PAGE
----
See, here’s the thing about Christmas. Just about any other holiday, you pick, you can just keep you head down and ignore it. Even Thanksgiving. Just don’t watch your major national television channels and you can coast through the day without bumping into much that will remind you of what you’re missing. Christmas, though; Christmas is different. Seems like everybody makes it their business to let you know it is Christmas, you know, just in case you forgot. Christmas is a hard one.
Anyway. I bought a handful of cheap paperbacks, rented an armful of bad movies, and stocked the fridge full of beer. I’m going to treat it like I would a hurricane. I’m going to stock up on essentials and batten down the hatches.
Don't let the above make you think I'm some kind of Scrooge. Actually, I'm a fan of the season. Especially Christmas albums. As regular readers might know, I have a real weakness for pop culture cheese. When it comes to taste in music, movies, that sort of thing, it is almost as if I've got anti-taste. Consequently, I eagerly look forward to the grotesque spill of musical mediocrity that hits stores every season with the same overwhelming joy others feel at the lighting of the Rockefeller Center Tree.
This has some fringe benefits for you. I wade through this stuff – gamely giving things like Adam Ant's Christmas album multiple spins – so you don't have to. For those not treating Christmas as if it were an incoming mortar round, I recommend the following tunes for your swinging Christmas happenings. In no particular order . . .
Charles Brown, Merry Christmas, Baby - Charles Brown (no relation to Charlie Brown) was a Southern blue musician who urbaned-up his sound for Northern city folk audiences, creating a smoothed out, classy, soulful urban blues style. Good stuff.
Pearl Bailey, Five Pound Box of Money - gleefully embracing X-mas time materialism, Pearl Bailey lets Santa know just what he needs to be leaving under her tree.
Big John Greer, We Wanna See Santa Do the Mambo - hell yeah we do. Of course we do. Who wouldn't want to see Santa do the freakin' mambo? Shake it, fat man.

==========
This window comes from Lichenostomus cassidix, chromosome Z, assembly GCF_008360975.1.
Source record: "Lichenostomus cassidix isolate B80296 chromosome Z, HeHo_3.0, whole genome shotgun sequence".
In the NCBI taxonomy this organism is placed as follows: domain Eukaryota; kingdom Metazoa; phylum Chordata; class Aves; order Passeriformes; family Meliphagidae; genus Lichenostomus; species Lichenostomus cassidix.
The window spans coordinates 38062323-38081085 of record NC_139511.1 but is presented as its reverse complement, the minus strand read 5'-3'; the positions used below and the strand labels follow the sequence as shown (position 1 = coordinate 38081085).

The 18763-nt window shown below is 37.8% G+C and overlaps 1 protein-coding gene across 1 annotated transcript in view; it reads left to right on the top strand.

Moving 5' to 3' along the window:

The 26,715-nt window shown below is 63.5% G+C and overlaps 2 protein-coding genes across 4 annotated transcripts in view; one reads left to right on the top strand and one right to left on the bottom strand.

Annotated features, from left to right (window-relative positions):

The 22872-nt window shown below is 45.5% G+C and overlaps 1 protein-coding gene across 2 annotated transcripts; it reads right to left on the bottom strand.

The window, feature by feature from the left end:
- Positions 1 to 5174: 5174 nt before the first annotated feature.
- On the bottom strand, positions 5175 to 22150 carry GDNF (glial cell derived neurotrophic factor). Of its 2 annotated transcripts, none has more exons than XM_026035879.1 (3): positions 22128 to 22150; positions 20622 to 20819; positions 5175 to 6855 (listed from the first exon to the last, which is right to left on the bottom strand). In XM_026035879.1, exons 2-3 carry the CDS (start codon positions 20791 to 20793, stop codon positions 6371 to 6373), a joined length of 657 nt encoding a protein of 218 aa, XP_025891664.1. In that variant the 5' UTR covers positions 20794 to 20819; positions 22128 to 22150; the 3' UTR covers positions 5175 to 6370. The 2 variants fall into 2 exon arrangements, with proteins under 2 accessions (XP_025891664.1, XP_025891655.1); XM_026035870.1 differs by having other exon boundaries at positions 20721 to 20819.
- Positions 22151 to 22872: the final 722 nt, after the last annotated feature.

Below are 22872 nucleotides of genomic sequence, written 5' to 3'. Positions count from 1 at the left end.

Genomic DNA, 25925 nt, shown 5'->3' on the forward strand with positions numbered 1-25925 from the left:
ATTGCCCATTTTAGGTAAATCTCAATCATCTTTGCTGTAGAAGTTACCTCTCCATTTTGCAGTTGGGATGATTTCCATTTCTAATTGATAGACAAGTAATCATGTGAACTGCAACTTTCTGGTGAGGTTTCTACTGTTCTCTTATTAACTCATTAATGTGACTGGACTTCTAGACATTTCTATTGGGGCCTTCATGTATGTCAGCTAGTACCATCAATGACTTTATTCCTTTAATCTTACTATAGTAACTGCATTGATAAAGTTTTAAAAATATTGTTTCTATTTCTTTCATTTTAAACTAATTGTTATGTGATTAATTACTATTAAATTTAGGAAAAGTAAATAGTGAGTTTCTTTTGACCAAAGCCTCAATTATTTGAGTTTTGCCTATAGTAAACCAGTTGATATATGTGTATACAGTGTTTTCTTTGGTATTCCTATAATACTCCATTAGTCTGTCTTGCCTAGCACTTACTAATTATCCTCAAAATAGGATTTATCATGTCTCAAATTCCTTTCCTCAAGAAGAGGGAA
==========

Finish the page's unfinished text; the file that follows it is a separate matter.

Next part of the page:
Fats Waller, Winter Weather - Fats is going through a bit of a revival due to a sweet boxed set that dropped this year. But, revival or no, this is a nice little celebration of using cold weather as an excuse to cuddle up and "collect them fine kisses that are due me."
Eartha Kitt, Santa Baby - the dirtiest sounding song in the odd subgenre of Santa-bribery songs.
Dean Martin, Baby, It's Cold Outside - the most pickled of the Rat Pack shows that he understands the holiday spirit is not just another way of saying "peppermint schnapps."
Run DMC, Christmas in Hollis - if the very premise of Run DMC doing a Christmas novelty tune doesn't warm the very depths of your otherwise stony, frigid, and bitter heart, then you really should be reading a list of suggested tunes for Christmas.
Eddie Campbell, Santa's Messin' with the Kid - we expected better of Santa, but here's proof that once again, absolute power corrupts absolutely. Perhaps if the "naughty/nice" call were made by a civilian review board.
The Sonics, Santa Claus - to be fair, this is the tune Farmer John reworked, but lets not be stingy – it's the freakin' holidays, get the stick out your butt and relax a little.
The Mar-Keys, Christmas in the Congo - this might be too un-PC for some households. I leave it to you, gentle reader, to determine how joyless and straight-laced your home is.
A comment Hulver Site icon and all-around fabu person Kellnerin made months ago lead me, slowly, to pick up Ford Madox Ford’s (the author so nice they named him twice) The Good Soldier.
Found this Hulver Site appropriate quote: "It is so exactly what one doesn't expect of a cow."